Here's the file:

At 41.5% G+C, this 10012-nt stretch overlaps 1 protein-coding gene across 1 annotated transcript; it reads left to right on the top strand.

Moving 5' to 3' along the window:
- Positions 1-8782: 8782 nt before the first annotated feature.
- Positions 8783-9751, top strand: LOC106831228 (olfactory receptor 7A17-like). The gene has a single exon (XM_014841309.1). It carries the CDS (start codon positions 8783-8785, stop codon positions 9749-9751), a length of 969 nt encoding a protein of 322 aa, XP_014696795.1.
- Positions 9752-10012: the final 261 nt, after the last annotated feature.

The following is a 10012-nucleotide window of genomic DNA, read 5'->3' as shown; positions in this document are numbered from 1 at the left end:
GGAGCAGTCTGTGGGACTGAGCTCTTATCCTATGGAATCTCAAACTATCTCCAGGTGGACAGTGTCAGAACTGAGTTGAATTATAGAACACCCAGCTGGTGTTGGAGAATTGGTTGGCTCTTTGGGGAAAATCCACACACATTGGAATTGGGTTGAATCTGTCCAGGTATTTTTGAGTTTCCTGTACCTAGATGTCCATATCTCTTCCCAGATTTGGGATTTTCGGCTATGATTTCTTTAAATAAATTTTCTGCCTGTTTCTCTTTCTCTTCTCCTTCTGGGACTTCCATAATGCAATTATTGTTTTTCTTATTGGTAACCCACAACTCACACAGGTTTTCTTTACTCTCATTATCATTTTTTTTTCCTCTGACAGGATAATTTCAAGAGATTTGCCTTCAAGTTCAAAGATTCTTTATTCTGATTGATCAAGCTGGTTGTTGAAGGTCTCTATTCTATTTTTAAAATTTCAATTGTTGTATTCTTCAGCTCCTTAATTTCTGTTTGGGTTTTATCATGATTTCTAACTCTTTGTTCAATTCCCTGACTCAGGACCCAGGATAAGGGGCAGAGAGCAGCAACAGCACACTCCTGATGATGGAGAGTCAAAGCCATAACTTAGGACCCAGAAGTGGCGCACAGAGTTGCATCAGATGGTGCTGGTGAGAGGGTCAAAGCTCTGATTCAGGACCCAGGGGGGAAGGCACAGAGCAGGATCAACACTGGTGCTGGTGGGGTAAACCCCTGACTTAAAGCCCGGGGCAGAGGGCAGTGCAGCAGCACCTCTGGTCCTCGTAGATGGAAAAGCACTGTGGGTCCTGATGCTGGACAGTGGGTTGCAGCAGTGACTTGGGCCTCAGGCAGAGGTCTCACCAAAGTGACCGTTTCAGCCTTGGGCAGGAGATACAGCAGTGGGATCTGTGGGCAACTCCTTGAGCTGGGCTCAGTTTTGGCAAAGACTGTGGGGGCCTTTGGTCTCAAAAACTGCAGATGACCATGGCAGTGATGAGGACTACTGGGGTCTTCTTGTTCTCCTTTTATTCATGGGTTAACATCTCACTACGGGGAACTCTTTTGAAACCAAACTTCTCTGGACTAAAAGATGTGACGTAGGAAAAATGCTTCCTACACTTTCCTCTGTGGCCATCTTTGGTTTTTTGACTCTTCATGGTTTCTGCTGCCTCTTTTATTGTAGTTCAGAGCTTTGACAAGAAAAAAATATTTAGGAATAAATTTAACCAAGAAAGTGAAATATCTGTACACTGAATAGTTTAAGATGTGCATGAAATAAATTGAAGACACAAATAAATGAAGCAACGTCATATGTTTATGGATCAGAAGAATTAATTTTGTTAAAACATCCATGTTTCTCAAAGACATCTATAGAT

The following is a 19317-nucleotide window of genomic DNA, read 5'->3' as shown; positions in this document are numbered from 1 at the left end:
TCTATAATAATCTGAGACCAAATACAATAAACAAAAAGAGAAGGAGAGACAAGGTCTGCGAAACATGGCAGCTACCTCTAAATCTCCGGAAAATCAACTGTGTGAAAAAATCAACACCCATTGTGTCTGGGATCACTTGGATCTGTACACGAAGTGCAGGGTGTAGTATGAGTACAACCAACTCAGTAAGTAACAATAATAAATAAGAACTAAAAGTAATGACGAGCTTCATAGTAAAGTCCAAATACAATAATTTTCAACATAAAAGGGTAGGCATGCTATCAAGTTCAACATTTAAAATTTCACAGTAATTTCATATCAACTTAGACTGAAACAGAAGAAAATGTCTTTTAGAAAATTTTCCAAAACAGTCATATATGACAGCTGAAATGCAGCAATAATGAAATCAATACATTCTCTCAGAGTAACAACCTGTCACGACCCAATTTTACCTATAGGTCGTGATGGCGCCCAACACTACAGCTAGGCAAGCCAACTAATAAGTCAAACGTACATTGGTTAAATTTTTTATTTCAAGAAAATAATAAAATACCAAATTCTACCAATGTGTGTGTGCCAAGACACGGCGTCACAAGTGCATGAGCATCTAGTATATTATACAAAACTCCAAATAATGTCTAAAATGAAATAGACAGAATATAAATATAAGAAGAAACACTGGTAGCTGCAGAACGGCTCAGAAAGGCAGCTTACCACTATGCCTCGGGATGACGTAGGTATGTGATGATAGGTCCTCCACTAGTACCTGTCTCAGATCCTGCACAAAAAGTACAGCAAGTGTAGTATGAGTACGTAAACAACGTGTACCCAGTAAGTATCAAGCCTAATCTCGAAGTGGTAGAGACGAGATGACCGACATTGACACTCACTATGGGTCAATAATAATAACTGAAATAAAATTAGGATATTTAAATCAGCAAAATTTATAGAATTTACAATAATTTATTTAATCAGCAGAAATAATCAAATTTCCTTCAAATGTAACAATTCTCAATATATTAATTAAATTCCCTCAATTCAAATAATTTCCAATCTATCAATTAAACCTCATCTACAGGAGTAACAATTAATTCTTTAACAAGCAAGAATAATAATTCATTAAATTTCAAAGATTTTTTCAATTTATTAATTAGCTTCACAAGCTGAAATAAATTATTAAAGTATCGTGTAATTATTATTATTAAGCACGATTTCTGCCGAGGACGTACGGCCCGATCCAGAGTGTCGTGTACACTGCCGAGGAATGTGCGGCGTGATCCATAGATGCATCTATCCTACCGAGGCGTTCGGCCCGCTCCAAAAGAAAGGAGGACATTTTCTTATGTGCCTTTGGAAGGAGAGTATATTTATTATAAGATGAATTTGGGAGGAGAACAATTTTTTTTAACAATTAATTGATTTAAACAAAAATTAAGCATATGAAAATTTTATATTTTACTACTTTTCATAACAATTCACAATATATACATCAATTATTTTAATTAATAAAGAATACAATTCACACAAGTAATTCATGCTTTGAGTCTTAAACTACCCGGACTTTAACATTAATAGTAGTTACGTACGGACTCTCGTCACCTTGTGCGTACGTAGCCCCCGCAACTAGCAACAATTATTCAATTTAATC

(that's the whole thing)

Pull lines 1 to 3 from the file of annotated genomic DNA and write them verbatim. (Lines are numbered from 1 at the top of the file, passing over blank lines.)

At 41.5% G+C, this 10012-nt stretch overlaps 1 protein-coding gene across 1 annotated transcript; it reads left to right on the top strand.

Moving 5' to 3' along the window:
- Positions 1-8782: 8782 nt before the first annotated feature.